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Why Do You Ask?The Function of Questions in Institutional Discourse$
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Alice Freed and Susan Ehrlich

Print publication date: 2009

Print ISBN-13: 9780195306897

Published to Oxford Scholarship Online: February 2010

DOI: 10.1093/acprof:oso/9780195306897.001.0001

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“I'm Calling to Let You Know!”

“I'm Calling to Let You Know!”

Company‐Initiated Telephone Sales

Chapter:
14 “I'm Calling to Let You Know!”
Source:
Why Do You Ask?
Author(s):

Alice F. Freed (Contributor Webpage)

Publisher:
Oxford University Press
DOI:10.1093/acprof:oso/9780195306897.003.0014

This chapter, written by Alice Freed, examines outbound telemarketing calls made by sale representatives of an American telecommunications company that is introducing local telephone service to new markets in the United States. The chapter focuses on the role that questions play in shaping the identity of both the institutional representative and the customer and considers the nature of the talk that occurs between them. Freed shows that there are long sequences during which the institutional representative relinquishes control of the interaction; thus, the sorts of restrictions and constraints on the distribution of turns and turn types, documented for much institutional discourse, are often absent. More specifically, the use of questions and answers diverges from what typically occurs in institutional settings, and stretches of ordinary personal talk, usually absent in institutional talk, are often present. The analysis calls into question some of our central assumptions about the distinction between institutional and ordinary conversation.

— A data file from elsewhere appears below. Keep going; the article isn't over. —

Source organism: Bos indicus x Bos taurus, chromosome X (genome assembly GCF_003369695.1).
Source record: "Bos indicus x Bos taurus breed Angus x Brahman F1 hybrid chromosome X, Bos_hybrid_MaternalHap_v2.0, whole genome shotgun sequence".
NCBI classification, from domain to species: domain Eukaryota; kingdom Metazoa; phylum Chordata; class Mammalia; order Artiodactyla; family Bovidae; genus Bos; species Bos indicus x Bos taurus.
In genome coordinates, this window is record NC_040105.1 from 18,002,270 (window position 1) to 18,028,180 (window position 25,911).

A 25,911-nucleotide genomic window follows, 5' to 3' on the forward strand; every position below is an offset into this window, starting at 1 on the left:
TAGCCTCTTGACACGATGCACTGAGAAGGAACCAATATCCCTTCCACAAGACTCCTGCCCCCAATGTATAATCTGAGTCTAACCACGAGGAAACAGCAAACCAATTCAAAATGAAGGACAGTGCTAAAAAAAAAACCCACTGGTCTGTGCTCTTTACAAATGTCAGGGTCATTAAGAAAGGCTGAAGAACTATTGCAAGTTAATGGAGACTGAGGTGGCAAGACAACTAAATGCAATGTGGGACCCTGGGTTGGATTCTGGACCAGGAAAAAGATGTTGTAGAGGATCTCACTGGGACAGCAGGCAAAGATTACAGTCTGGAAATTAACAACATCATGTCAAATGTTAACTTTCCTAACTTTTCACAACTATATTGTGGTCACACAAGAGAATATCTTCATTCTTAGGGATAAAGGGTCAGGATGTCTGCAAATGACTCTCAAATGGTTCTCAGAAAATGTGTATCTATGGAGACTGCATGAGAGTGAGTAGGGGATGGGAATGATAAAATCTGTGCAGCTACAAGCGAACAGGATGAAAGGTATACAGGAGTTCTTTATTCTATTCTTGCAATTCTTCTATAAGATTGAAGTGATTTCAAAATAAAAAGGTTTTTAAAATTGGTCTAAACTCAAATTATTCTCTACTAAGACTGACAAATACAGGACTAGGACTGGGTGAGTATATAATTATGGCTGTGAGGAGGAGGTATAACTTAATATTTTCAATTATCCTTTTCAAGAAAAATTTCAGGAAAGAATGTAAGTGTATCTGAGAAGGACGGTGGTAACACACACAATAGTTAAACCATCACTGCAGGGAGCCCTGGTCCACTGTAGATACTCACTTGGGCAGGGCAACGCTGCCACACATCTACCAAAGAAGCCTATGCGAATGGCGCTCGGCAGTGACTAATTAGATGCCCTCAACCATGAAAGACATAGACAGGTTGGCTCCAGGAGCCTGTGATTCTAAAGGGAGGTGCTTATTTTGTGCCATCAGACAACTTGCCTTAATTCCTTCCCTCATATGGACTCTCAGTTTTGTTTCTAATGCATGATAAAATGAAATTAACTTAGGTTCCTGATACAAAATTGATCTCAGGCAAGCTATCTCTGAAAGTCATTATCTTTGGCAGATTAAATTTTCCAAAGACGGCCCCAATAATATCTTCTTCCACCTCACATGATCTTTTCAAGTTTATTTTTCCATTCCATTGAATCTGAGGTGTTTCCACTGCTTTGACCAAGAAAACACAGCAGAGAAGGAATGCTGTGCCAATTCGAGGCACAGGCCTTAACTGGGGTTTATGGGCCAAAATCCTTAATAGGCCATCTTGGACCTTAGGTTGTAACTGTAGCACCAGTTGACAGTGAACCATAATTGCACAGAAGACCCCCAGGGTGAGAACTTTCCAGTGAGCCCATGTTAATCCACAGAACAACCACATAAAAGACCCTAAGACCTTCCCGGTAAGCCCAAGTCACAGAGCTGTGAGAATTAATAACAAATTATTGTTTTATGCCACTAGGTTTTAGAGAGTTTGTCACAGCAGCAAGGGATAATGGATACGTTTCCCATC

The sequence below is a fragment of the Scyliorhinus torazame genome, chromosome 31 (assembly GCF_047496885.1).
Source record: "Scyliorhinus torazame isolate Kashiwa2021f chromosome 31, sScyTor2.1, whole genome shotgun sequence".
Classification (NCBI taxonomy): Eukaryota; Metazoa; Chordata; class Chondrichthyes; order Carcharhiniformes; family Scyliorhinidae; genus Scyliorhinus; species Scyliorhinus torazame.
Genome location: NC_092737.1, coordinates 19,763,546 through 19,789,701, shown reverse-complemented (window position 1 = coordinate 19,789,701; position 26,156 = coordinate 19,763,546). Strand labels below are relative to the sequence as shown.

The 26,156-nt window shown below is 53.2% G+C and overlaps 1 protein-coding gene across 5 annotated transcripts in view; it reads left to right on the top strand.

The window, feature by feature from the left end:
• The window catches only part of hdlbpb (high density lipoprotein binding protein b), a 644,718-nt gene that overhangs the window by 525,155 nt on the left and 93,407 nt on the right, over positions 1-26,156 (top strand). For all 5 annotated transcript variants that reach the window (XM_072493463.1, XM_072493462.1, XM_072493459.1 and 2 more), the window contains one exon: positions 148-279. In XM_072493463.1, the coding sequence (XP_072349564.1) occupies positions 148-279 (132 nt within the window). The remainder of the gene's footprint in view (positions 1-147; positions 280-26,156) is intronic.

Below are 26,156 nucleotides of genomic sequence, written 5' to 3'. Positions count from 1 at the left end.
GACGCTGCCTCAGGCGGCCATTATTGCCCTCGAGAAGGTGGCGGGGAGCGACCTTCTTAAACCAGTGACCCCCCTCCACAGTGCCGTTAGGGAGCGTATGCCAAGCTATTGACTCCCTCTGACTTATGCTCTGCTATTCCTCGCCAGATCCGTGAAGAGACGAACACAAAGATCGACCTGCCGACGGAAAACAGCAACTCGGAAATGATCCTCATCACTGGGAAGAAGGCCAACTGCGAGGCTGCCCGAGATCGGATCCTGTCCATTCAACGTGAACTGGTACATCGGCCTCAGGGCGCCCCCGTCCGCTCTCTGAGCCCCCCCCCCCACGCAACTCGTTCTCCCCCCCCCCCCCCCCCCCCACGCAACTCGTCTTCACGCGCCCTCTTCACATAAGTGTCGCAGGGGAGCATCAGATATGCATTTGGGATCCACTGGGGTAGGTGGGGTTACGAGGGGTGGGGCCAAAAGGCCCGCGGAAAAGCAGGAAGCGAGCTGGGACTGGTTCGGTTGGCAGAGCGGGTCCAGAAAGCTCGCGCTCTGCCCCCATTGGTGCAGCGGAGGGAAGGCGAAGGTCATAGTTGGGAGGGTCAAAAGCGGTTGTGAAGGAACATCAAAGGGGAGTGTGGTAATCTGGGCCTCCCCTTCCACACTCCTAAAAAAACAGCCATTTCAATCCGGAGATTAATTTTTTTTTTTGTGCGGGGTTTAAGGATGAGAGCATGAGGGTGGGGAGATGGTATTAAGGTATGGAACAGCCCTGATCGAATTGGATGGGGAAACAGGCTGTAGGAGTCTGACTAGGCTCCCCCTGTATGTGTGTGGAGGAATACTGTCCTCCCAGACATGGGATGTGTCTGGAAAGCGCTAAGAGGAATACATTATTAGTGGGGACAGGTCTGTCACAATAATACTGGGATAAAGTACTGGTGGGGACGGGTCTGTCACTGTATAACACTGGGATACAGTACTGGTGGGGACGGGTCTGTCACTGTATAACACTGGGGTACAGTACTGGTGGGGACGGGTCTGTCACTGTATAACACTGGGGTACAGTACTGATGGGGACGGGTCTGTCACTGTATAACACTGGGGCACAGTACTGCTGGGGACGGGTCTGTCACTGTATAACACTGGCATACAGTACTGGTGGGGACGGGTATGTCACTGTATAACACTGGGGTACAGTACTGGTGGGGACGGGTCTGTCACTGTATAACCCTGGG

Keywords:   question use, telemarketing, company‐initiated calls, institutional versus ordinary conversation, personal talk, institutional identities

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